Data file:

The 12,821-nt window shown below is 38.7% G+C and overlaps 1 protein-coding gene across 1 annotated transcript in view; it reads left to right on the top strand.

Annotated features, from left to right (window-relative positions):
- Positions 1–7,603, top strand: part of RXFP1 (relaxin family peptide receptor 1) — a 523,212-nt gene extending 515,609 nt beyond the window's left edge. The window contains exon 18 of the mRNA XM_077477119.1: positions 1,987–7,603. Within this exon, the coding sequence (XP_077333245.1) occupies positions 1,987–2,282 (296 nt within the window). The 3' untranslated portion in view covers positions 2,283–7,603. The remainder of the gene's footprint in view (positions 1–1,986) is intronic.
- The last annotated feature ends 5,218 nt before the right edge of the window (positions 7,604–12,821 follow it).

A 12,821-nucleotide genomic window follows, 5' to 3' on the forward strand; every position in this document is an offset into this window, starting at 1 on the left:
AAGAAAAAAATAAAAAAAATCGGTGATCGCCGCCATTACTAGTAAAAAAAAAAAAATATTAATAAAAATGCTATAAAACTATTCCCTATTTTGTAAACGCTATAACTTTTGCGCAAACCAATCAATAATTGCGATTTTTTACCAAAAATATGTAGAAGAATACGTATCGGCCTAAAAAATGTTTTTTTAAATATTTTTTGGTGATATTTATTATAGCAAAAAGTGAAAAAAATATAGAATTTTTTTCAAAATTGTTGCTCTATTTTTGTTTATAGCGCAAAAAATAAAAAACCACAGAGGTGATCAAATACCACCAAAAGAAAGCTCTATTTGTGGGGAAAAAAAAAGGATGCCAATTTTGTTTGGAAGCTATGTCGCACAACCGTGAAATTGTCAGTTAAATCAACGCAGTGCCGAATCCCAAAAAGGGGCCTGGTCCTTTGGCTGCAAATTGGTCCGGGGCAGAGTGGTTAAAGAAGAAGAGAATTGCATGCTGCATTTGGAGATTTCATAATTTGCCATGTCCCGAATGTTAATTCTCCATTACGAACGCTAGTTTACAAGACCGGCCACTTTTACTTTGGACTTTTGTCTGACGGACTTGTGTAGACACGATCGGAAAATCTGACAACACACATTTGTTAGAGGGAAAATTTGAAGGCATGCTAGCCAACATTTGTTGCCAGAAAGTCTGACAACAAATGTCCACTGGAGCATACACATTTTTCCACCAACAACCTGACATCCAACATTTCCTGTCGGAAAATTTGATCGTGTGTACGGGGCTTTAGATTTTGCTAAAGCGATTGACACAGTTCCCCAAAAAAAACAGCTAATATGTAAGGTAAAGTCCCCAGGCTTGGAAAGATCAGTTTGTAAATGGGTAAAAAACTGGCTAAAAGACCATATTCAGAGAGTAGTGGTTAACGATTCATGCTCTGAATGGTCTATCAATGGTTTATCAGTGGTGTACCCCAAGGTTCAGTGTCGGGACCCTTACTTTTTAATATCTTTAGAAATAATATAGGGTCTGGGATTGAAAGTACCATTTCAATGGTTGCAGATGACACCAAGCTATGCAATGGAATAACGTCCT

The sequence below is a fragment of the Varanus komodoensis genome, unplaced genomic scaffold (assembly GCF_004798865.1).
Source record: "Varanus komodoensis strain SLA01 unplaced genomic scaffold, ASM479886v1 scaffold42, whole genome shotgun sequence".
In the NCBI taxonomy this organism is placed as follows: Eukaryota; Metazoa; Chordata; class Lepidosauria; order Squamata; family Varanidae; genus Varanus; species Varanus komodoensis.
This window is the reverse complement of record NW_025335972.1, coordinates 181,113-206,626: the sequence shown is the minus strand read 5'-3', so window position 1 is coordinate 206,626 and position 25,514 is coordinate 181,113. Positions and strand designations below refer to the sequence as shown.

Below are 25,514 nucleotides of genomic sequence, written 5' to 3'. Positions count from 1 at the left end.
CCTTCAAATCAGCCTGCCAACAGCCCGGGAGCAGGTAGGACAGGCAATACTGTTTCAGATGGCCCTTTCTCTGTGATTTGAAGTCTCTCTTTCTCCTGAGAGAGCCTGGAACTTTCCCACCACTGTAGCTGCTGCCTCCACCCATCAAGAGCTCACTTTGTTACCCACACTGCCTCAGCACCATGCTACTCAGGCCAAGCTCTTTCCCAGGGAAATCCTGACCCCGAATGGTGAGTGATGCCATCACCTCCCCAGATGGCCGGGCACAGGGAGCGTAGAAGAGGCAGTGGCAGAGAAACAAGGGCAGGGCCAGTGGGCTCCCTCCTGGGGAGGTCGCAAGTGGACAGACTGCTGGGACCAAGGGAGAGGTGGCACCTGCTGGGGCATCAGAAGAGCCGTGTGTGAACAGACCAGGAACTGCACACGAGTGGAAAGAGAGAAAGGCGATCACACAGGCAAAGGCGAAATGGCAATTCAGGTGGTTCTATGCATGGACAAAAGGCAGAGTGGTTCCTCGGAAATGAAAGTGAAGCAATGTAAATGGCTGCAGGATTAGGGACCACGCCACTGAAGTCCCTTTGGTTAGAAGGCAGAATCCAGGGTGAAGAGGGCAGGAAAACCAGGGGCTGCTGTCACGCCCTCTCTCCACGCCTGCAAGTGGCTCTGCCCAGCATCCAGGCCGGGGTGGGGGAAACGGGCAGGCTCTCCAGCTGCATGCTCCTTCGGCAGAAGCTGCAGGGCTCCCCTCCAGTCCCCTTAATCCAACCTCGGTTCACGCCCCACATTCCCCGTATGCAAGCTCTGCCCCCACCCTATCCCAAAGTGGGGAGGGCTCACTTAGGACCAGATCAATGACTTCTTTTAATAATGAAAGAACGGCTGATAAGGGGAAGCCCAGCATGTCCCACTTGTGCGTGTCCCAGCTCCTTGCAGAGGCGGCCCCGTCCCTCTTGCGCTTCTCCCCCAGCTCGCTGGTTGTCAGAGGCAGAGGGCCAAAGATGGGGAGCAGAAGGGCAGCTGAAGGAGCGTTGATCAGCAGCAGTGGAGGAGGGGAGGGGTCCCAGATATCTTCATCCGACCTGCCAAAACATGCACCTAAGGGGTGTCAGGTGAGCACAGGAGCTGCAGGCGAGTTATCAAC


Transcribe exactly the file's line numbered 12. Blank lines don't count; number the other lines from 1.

CCTTCAAATCAGCCTGCCAACAGCCCGGGAGCAGGTAGGACAGGCAATACTGTTTCAGATGGCCCTTTCTCTGTGATTTGAAGTCTCTCTTTCTCCTGAGAGAGCCTGGAACTTTCCCACCACTGTAGCTGCTGCCTCCACCCATCAAGAGCTCACTTTGTTACCCACACTGCCTCAGCACCATGCTACTCAGGCCAAGCTCTTTCCCAGGGAAATCCTGACCCCGAATGGTGAGTGATGCCATCACCTCCCCAGATGGCCGGGCACAGGGAGCGTAGAAGAGGCAGTGGCAGAGAAACAAGGGCAGGGCCAGTGGGCTCCCTCCTGGGGAGGTCGCAAGTGGACAGACTGCTGGGACCAAGGGAGAGGTGGCACCTGCTGGGGCATCAGAAGAGCCGTGTGTGAACAGACCAGGAACTGCACACGAGTGGAAAGAGAGAAAGGCGATCACACAGGCAAAGGCGAAATGGCAATTCAGGTGGTTCTATGCATGGACAAAAGGCAGAGTGGTTCCTCGGAAATGAAAGTGAAGCAATGTAAATGGCTGCAGGATTAGGGACCACGCCACTGAAGTCCCTTTGGTTAGAAGGCAGAATCCAGGGTGAAGAGGGCAGGAAAACCAGGGGCTGCTGTCACGCCCTCTCTCCACGCCTGCAAGTGGCTCTGCCCAGCATCCAGGCCGGGGTGGGGGAAACGGGCAGGCTCTCCAGCTGCATGCTCCTTCGGCAGAAGCTGCAGGGCTCCCCTCCAGTCCCCTTAATCCAACCTCGGTTCACGCCCCACATTCCCCGTATGCAAGCTCTGCCCCCACCCTATCCCAAAGTGGGGAGGGCTCACTTAGGACCAGATCAATGACTTCTTTTAATAATGAAAGAACGGCTGATAAGGGGAAGCCCAGCATGTCCCACTTGTGCGTGTCCCAGCTCCTTGCAGAGGCGGCCCCGTCCCTCTTGCGCTTCTCCCCCAGCTCGCTGGTTGTCAGAGGCAGAGGGCCAAAGATGGGGAGCAGAAGGGCAGCTGAAGGAGCGTTGATCAGCAGCAGTGGAGGAGGGGAGGGGTCCCAGATATCTTCATCCGACCTGCCAAAACATGCACCTAAGGGGTGTCAGGTGAGCACAGGAGCTGCAGGCGAGTTATCAAC